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EC and Japan prepare new draft texts on Singapore issues for Cancun

The EC and Japan, ardent advocates of WTO negotiations on the Singapore issues in the face of opposition from many developing countries, have drawn up draft decisions which envisage a fast track towards concluding agreements on the four controversial subjects.

by Martin Khor

GENEVA: The European Communities and Japan have prepared drafts of texts on negotiations on the Singapore issues, for adoption at the WTO’s Cancun Ministerial Conference.

The EC and Japan drafts are separate documents but they are similar or even identical in many parts.

The drafts have to date not been presented to the WTO but are believed to be circulating among a few WTO members for discussion and refining. 

They represent the current thinking of Japan and the EC on their approach to resolving the question of modalities of negotiations on the Singapore issues - trade and investment, trade and competition policy, transparency in government procurement, and trade facilitation.

A striking feature of the two proposals is the highly accelerated pace of negotiations implied.  Both papers bring the Singapore issues within the ambit of the Doha Declaration’s single undertaking and its deadline of completing negotiations by 1 January 2005.

The Japan paper also sets out rushed deadlines: that participants submit their negotiating proposals by 31 December 2003 and for the Chairs to present draft texts by 30 June 2004.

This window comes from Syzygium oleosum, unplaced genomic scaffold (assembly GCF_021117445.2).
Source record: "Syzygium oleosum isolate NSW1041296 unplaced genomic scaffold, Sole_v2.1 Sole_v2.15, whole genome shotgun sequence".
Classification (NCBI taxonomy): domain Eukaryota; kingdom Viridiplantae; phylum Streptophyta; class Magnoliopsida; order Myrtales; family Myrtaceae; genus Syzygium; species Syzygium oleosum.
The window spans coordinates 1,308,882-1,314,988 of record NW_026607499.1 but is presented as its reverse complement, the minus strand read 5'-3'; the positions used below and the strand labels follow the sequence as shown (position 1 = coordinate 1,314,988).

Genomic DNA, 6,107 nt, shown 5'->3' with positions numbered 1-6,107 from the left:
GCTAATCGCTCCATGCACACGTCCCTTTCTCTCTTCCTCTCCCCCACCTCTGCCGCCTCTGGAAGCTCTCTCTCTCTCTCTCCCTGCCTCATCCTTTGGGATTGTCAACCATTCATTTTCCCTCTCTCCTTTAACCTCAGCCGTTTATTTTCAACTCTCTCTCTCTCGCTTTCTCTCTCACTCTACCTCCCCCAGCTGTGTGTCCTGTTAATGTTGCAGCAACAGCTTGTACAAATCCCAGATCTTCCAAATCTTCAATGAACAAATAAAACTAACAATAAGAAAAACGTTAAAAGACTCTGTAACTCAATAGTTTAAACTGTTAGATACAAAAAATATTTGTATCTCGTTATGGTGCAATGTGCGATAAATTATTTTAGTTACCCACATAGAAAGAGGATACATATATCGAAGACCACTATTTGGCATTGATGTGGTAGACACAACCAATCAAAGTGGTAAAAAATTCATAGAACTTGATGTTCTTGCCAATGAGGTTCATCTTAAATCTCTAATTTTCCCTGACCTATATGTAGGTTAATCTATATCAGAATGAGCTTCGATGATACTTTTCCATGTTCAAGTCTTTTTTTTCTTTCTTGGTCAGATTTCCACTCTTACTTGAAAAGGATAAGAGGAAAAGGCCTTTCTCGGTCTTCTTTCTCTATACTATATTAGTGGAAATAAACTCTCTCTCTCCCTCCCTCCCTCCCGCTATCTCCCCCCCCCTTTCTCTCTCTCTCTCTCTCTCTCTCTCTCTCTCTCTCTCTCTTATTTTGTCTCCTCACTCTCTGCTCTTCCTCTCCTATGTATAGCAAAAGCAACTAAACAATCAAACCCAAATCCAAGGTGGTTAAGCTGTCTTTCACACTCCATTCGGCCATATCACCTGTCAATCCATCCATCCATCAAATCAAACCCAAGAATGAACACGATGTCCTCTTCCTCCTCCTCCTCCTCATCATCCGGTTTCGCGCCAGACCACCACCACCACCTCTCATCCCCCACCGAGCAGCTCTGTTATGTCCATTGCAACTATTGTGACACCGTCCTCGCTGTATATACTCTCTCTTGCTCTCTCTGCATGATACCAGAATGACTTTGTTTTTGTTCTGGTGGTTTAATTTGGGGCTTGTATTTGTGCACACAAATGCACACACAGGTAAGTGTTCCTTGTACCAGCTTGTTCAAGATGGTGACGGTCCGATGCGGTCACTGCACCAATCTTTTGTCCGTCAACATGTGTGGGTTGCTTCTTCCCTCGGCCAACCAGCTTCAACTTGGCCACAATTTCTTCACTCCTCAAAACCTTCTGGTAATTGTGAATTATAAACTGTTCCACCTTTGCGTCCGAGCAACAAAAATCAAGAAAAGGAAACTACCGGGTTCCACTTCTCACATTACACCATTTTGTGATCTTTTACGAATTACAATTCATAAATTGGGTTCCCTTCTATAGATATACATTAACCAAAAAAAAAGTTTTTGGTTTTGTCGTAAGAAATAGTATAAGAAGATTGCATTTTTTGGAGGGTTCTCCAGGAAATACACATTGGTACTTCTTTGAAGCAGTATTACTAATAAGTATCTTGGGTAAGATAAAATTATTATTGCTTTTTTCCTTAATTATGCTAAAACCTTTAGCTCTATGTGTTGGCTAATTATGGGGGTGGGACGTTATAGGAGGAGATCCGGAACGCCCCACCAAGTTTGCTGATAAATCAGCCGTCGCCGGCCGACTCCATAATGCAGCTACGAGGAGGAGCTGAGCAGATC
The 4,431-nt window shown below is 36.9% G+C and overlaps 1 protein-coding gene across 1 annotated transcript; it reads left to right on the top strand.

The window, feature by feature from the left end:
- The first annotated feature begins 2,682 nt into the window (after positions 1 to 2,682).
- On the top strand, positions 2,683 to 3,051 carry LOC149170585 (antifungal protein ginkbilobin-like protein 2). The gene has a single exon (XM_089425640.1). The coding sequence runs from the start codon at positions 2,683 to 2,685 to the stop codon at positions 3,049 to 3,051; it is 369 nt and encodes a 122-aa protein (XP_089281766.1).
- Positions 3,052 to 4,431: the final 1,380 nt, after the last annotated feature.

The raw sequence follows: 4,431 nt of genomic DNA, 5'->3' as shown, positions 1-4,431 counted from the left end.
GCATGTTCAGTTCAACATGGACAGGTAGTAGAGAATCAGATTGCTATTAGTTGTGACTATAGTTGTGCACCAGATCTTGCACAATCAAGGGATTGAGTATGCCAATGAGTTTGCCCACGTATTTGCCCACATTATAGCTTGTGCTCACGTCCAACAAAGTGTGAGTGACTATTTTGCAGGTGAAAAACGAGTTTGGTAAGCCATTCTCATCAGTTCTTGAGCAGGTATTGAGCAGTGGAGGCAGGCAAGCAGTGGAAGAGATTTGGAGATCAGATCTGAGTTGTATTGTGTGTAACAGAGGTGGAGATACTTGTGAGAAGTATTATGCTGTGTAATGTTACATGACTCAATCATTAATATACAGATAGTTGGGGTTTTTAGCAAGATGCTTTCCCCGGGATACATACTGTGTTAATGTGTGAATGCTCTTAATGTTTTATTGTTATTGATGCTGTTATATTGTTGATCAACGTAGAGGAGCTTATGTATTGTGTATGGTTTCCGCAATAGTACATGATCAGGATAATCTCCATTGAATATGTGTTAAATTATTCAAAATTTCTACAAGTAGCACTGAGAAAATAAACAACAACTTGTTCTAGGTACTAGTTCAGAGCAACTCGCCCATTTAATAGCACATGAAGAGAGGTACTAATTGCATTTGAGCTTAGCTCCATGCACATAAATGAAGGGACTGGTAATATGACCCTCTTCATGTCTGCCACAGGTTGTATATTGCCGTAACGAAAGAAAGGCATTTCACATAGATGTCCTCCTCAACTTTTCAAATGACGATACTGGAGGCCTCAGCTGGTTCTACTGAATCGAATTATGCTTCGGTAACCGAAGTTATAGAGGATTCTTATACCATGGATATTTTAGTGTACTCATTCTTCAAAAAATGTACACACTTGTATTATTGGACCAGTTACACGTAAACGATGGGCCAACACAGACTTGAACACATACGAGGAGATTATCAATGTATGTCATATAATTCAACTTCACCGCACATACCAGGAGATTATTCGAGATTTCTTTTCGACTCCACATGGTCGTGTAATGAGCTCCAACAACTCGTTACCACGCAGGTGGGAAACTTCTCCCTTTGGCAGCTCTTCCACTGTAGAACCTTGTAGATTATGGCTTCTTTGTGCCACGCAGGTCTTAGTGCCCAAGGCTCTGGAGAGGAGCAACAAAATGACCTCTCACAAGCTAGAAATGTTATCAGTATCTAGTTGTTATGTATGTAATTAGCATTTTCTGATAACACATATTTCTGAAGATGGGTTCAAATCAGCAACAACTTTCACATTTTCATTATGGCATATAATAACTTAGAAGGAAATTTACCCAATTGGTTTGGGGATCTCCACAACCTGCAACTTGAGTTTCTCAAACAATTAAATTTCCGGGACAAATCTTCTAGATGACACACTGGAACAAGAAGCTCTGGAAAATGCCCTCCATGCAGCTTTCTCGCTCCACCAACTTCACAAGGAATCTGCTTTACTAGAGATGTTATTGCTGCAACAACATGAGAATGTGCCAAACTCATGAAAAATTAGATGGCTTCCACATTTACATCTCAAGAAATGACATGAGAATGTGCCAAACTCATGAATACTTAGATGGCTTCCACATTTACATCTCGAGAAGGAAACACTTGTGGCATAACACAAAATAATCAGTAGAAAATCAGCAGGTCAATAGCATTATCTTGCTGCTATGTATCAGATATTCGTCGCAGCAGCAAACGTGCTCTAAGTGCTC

If these deadlines are adhered to, they would set records for completing complex negotiations for multilateral agreements on such important, complicated and controversial subjects in so short a time.

In a way, the deadlines can be considered “realistic” in that they would have to be along these lines if indeed a decision is taken at Cancun to start negotiations on the Singapore issues and if they are to join the Doha single undertaking, thus following the Doha target of completing the negotiations on all issues by 1 January 2005.

But then this shows the absurdity of launching negotiations on the Singapore issues at Cancun.  These issues are of such importance and of such complexity that there has been little common understanding on them among WTO members even after so many years of discussions since the 1996 WTO Ministerial Conference in Singapore. 

It is most unlikely that, if launched in Cancun, the negotiations on these issues can be concluded by the end of December 2004.  In that case, there would be no way for the Doha work programme to be completed by its 1 January 2005 deadline.     

The EC and Japan have been the strongest advocates of starting negotiations on the Singapore issues at Cancun.  However, many developing countries have been against a Cancun decision to launch negotiations. 

The Doha Declaration mandates that for each of the four issues, negotiations will take place at the Fifth Ministerial (i.e., the one at Cancun) on the basis of an explicit consensus on modalities of negotiations. It does not specify the definition of “modalities.” 

An official EC paper to the General Council (27 February) sets out an approach where a decision on modalities is to be taken on all four issues together, and “modalities” are listed as three “elements”: procedural issues, scope and coverage of the agenda, and special and differential treatment. (TWE #305 featured an analysis of this EC proposal.)

The EC approach was contested by 12 developing countries in their paper to the General Council (8 July).  They rejected the EC assumption that negotiations will commence after Cancun and the putting of the four issues in a single basket.  They also opposed the EC treatment of “modalities” as being a mere listing of elements of modalities or classification of issues.